Back to the Omega Workshops. The Omega is the last letter in the Greek alphabet and was a shorthand in Victorian times for “The last word”. The Omega sign was stamped or painted onto products in lieu of a signature, as the idea was that as a collective pieces should not be signed individually. Some of the artists were well known and Fry was keen that objects be vauled for thier intrinsic beauty, not the cachet of the designer’s name. However, although the artists worked in collaboration it is still possible to make out individual styles and so museums can usually tell who designed each article, hence the attributions given to these fabrics.

 

The workshop was set up, not as a profit making enterprise but as an opportunity for artists, and was funded by affluent friends, like Clive Bell and the playwright George Bernard Shaw, as well as Fry himself. Roger Fry not only funded Omega Workshops at its inception but supported it through the difficult war years in the belief things would pick up later. However it was never really self supporting. The artists involved came not only from the Bloomsbury group but included young and promising students from the Slade School of Art, as well as up and coming names like Percy Wyndham Lewis, Paul Nash and Henry Gaudier-Brzeska. Most of these artists weren’t employed on a contract or for any significant period of time; they did a project or two and then dropped away. However, fair working conditions were observed, as one artist wryly noted:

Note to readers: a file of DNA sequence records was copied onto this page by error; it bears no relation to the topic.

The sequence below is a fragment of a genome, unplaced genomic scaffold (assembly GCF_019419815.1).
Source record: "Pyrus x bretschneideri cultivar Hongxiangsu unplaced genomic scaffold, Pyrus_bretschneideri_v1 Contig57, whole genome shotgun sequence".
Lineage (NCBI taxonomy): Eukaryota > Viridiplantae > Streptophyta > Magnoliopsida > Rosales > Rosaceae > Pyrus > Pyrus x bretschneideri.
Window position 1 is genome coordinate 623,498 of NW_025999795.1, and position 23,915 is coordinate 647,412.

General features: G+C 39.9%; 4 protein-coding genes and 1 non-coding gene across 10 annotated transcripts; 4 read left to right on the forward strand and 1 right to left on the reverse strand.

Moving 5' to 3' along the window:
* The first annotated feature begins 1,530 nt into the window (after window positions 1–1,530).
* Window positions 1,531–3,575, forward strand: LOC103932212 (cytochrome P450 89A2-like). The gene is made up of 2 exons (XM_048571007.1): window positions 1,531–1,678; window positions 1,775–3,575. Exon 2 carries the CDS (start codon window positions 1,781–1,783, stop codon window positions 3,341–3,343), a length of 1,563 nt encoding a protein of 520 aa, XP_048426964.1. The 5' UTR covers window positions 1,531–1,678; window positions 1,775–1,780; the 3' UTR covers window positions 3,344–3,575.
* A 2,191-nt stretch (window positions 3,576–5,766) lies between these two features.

“I am again needleworking here. What a lot of funny jobs I’ve done & who ever thought I’d turn into a dressmaker? All the morning I’ve been making a green, & yellow & black & white & khaki check dress for Nina Hamnett & now I’m having my lunch hour so stipulated in the Workshops Act…” (letter from Christine Nash to her brother John Nash).

1913 Womens fashion  – Outrageous dress fabrics